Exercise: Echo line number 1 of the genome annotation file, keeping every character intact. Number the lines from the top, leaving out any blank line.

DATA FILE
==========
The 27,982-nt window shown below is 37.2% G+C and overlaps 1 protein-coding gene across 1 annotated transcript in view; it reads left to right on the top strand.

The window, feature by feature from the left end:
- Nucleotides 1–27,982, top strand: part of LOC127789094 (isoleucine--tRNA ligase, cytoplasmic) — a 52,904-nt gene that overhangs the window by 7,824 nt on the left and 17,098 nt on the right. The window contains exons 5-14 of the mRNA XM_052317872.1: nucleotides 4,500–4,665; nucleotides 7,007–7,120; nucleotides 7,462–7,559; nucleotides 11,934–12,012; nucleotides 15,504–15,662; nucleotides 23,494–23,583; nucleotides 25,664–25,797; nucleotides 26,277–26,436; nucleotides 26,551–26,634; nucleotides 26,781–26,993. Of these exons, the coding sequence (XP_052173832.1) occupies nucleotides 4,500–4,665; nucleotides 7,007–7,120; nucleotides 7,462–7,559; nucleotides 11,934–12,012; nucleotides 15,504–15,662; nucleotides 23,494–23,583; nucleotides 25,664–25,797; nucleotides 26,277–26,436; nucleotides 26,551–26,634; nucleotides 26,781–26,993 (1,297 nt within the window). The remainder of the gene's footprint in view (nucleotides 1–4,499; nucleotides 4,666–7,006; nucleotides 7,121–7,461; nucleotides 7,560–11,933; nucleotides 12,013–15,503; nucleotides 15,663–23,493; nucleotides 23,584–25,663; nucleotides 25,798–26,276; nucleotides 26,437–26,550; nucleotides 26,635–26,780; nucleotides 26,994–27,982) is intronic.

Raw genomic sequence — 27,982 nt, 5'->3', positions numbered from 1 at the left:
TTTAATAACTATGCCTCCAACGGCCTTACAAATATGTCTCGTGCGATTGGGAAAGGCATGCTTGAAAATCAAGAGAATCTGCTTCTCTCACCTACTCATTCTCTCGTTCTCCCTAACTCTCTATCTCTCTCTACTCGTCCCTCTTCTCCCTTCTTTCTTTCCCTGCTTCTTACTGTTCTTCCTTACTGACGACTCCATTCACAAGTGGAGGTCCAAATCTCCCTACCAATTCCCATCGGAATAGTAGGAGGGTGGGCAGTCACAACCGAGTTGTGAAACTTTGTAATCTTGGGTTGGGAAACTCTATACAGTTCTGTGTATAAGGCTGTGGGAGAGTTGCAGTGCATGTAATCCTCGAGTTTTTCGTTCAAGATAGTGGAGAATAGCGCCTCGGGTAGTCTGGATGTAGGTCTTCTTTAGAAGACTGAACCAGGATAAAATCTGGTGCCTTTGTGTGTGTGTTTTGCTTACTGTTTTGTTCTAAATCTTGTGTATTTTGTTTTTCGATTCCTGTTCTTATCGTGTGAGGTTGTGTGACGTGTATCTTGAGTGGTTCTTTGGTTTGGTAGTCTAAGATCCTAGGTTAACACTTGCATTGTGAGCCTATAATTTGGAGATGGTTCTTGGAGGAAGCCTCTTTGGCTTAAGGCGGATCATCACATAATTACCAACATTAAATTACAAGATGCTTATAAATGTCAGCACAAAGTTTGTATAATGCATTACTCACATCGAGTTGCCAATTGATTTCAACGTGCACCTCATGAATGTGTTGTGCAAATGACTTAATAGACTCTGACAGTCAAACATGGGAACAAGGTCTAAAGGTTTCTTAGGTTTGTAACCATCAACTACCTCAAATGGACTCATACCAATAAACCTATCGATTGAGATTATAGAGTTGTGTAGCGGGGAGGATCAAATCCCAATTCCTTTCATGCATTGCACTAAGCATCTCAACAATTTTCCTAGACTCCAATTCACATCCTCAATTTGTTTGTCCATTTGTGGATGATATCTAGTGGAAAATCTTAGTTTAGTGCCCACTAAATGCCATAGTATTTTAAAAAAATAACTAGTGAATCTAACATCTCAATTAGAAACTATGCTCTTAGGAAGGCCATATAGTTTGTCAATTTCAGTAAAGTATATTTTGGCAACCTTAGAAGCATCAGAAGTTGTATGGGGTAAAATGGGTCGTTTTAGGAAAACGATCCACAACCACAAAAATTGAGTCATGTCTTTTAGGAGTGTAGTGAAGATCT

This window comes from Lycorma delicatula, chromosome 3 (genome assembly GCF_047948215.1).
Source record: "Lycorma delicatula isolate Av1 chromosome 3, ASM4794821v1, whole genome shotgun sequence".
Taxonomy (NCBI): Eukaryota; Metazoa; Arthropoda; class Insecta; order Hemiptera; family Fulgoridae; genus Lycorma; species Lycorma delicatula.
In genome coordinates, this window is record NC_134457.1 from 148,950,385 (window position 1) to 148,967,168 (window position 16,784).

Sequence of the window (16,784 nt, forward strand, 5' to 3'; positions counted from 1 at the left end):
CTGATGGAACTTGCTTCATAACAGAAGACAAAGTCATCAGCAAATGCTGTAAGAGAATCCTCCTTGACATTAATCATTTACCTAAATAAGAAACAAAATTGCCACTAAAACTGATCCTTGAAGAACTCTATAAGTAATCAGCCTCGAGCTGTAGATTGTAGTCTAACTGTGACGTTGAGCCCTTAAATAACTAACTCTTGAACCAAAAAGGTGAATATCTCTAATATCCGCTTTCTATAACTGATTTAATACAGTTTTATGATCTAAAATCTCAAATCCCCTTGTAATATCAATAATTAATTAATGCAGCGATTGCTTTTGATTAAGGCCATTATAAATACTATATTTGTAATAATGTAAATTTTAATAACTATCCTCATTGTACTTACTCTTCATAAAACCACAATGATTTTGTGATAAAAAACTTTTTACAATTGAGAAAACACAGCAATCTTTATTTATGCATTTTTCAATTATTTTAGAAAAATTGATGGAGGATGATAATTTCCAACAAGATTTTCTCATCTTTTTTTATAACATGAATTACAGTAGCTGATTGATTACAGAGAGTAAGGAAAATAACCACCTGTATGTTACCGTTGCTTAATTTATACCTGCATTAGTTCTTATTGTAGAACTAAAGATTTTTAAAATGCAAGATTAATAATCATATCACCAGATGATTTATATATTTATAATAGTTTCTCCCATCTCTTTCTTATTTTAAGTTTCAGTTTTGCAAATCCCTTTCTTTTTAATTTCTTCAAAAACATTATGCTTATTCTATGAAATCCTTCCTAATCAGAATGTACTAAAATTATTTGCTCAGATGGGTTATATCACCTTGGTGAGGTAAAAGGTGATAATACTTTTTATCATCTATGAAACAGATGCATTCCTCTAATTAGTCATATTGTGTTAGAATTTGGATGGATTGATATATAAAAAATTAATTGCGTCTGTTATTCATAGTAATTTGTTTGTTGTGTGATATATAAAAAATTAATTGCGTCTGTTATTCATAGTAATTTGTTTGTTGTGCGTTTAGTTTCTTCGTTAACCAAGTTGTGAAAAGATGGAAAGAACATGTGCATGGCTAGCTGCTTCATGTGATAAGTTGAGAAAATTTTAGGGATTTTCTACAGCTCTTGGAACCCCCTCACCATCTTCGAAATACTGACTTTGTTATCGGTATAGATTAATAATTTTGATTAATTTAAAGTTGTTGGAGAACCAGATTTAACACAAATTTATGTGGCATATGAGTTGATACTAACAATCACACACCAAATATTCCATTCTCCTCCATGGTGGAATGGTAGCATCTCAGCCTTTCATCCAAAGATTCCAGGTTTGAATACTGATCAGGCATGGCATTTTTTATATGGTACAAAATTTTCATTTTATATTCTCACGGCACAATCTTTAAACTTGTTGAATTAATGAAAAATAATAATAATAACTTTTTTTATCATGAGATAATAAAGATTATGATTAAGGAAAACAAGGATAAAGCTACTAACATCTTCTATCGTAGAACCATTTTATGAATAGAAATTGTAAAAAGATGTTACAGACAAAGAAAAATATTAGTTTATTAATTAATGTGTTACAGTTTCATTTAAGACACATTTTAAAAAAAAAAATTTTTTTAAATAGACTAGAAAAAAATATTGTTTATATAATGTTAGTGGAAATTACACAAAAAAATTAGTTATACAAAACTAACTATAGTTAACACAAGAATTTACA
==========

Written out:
The 27,982-nt window shown below is 37.2% G+C and overlaps 1 protein-coding gene across 1 annotated transcript in view; it reads left to right on the top strand.